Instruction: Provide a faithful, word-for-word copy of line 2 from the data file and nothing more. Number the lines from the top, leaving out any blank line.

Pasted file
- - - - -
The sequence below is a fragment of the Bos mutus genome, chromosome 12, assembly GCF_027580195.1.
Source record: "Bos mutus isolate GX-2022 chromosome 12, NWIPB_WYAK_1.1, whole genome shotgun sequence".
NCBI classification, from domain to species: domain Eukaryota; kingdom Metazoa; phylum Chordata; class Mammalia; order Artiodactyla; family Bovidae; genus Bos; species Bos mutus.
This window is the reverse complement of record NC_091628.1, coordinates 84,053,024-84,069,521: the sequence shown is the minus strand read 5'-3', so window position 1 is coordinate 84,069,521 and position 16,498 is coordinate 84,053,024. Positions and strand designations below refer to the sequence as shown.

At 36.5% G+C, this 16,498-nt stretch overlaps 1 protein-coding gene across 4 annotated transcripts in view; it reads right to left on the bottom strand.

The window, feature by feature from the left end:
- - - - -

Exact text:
Source record: "Bos mutus isolate GX-2022 chromosome 12, NWIPB_WYAK_1.1, whole genome shotgun sequence".